A Year Later, LGBTQ Activists From Trans Queer Pueblo and Phoenix Pride Are Still Divided

A Year Later, LGBTQ Activists From Trans Queer Pueblo and Phoenix Pride Are Still Divided
Diego Nacho/Graphic Design + Photography
A week before Phoenix Pride takes place, the organizers and LGBTQ migrant rights activists are still deeply divided over the presence of police and corporate sponsors at the parade.

In 2017, activists from Trans Queer Pueblo briefly shut down the parade to ask Phoenix Pride to stand up for the rights of LGBTQ undocumented immigrants. The response to their demonstration revealed a less-tolerant side of the gay community. Paradegoers in rainbow beads yelled racial slurs, pushed and shoved the protesters, and chanted, "Get out of our Pride."

Trans Queer Pueblo hasn't indicated yet whether they'll hold another demonstration at this year's parade, which takes place on Sunday at 10 a.m. But they'll be holding several of their own alternative Pride events this week.

After last year's parade, Trans Queer Pueblo and Phoenix Pride sat down for a series of meetings to try to figure out a way to move forward. While some board members from Phoenix Pride were supportive and expressed a desire to be more inclusive, Bailon said, they also haven't made the changes that TQP was asking for.
"We have presented our demands, now it’s up to the Pride board to move forward," Bailon said. "When they’re ready to have a deep understanding of how different systems of oppression have an impact on our lives and bodies, we’ll continue pushing through together, because we understand our road to liberation has to include everyone."

Jeremy Helfgot, the spokesperson for Phoenix Pride, said that the festival's board had made good-faith efforts to engage with Trans Queer Pueblo, and had initially been optimistic about the possibility of bridging the gap between the two organizations.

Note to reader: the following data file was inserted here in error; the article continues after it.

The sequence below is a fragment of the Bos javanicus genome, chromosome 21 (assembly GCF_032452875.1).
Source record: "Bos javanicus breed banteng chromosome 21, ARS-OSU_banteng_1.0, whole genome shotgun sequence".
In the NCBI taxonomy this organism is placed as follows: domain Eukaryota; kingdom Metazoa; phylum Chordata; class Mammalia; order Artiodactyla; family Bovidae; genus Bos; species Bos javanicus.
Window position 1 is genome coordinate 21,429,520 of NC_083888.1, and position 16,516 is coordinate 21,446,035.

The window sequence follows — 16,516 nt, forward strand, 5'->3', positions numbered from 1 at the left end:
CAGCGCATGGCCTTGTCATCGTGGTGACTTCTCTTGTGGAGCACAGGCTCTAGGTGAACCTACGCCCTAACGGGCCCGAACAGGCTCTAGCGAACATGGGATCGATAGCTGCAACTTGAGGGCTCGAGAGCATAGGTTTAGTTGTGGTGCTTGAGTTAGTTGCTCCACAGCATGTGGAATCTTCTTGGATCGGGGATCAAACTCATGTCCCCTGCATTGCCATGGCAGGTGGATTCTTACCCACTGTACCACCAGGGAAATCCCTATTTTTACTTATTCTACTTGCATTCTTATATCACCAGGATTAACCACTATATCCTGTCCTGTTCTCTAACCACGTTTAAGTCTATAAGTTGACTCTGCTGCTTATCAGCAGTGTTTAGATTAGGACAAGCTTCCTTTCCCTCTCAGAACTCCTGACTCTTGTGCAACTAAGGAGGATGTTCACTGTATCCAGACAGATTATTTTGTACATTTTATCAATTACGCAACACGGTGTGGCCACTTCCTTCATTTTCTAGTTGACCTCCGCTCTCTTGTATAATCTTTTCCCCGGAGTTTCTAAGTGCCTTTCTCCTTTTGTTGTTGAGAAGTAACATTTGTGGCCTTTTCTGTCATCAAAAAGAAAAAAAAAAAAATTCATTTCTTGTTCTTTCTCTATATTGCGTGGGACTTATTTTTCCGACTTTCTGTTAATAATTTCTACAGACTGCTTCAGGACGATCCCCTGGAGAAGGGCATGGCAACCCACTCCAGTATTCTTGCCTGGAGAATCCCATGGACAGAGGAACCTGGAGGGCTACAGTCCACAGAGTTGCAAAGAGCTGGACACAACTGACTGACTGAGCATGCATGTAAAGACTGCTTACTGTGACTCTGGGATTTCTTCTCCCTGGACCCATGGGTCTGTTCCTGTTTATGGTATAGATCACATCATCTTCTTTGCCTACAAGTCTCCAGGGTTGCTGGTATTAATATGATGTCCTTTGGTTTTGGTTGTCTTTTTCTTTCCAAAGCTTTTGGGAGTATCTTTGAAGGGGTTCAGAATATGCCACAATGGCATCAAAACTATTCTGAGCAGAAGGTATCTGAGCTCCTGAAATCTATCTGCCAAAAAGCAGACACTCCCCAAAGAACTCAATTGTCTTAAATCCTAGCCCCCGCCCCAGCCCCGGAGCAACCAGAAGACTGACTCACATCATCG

"Unfortunately, a couple of weeks ago, TQP told us they were simply withdrawing from that process of dialogue," Helfgot said. "There wasn’t really an explanation given as to why."

One major point of disagreement for the two organizations has been the role of Bank of America and the Phoenix Police Department at the parade.

Trans Queer Pueblo has criticized Bank of America, the event's main sponsor, for investing money in companies that operate immigration detention centers. They also contend that the presence of police officers makes it hard for people of color to feel safe at the event.

But both Bank of America and the Phoenix Police Department have a history of supporting the gay community, Helfgot argued.

Bank of America was one of the first corporations to begin offering same-sex domestic-partner benefits 20 years ago, he pointed out. And the Phoenix Police Department is one of the few major departments in the country with a dedicated bias crimes unit that investigates threats against the LGBTQ community.

Helfgot said that Phoenix Pride is always looking for ways to make the parade as inclusive as possible, and hopes to continue the conversation that started last year.

"The issues that TQP and their allies are pursuing are issues that are very important to us, and that we’d like to continue to work with them on," he said.

For now, the two groups are heading in separate directions. TQP's plans for the week includes a vigil outside Eloy Detention Center, a forum for Phoenix mayoral candidates and an open mic session outside the Maricopa County Sheriff's Office. Their goal is to remind people that Pride started as a protest against against police brutality, led by with two transgender women of color.

"The biggest thing that we saw last year was the reaction of people that had no knowledge of history, or how Pride started," Bailon said. "I think we’re going to start seeing that across the country, organizations like ours will hold their own Pride celebrations, because we’re tired of trying to move the needle."
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Antonia Noori Farzan is a staff writer at New Times and an honors graduate of Columbia University's Graduate School of Journalism. Before moving to Arizona, she worked for the New Times Broward-Palm Beach.